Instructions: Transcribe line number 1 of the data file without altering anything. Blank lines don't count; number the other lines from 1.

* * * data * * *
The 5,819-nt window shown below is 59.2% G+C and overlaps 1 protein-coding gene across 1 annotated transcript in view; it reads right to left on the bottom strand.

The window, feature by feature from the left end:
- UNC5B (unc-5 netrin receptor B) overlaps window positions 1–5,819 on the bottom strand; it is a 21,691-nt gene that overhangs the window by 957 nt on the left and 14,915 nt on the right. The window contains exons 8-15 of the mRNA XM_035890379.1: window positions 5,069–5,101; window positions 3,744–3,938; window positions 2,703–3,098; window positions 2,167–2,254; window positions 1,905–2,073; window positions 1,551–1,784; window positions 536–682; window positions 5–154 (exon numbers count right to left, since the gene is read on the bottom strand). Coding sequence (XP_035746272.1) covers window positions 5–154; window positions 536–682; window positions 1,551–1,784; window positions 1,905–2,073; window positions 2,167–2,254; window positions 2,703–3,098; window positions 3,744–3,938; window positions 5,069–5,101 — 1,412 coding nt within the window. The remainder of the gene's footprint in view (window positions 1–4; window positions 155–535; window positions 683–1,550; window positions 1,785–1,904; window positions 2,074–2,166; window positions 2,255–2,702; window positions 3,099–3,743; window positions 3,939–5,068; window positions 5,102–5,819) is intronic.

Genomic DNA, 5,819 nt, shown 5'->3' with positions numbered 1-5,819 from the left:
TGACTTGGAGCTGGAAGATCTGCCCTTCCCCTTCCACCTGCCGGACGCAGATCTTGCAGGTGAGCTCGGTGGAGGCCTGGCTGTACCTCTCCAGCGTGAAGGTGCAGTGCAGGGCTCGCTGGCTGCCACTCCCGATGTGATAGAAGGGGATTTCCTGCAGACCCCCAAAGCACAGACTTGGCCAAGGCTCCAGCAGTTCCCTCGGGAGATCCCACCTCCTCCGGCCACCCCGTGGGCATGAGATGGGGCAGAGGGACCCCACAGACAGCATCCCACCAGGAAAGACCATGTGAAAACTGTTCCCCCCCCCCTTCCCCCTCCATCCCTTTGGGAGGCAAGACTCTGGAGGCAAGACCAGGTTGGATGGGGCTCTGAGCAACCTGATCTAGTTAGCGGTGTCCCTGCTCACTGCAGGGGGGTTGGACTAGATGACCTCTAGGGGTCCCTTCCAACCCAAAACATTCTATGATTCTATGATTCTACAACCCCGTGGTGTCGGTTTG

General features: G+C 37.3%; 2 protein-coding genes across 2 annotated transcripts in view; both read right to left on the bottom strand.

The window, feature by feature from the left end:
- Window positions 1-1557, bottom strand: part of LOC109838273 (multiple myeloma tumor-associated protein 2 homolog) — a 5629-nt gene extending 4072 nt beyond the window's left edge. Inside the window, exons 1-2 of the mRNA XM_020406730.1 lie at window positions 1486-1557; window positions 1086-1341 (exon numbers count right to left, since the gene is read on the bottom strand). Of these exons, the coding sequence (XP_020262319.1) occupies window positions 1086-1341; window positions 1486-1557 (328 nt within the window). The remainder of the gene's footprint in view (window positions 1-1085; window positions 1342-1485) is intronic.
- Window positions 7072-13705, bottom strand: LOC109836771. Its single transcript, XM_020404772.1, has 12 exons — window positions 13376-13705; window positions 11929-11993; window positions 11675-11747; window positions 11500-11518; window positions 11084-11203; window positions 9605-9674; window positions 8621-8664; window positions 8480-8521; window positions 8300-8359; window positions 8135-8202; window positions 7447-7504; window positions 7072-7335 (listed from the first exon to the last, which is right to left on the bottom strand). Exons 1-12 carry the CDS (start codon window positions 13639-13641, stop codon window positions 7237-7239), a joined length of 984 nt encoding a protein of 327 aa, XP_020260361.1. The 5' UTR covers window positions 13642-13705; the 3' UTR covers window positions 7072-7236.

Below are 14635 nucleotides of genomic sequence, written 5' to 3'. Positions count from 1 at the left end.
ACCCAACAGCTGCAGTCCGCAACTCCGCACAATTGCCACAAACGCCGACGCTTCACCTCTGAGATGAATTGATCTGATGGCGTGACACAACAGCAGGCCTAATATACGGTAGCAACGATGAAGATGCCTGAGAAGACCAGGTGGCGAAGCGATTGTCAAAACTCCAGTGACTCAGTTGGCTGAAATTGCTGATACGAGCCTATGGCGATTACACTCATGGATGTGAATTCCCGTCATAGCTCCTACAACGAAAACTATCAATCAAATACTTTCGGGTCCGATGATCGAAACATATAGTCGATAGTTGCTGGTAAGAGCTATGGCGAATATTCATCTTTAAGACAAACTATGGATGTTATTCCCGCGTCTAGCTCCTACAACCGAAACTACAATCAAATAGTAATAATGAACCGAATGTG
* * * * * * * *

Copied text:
The 5,819-nt window shown below is 59.2% G+C and overlaps 1 protein-coding gene across 1 annotated transcript in view; it reads right to left on the bottom strand.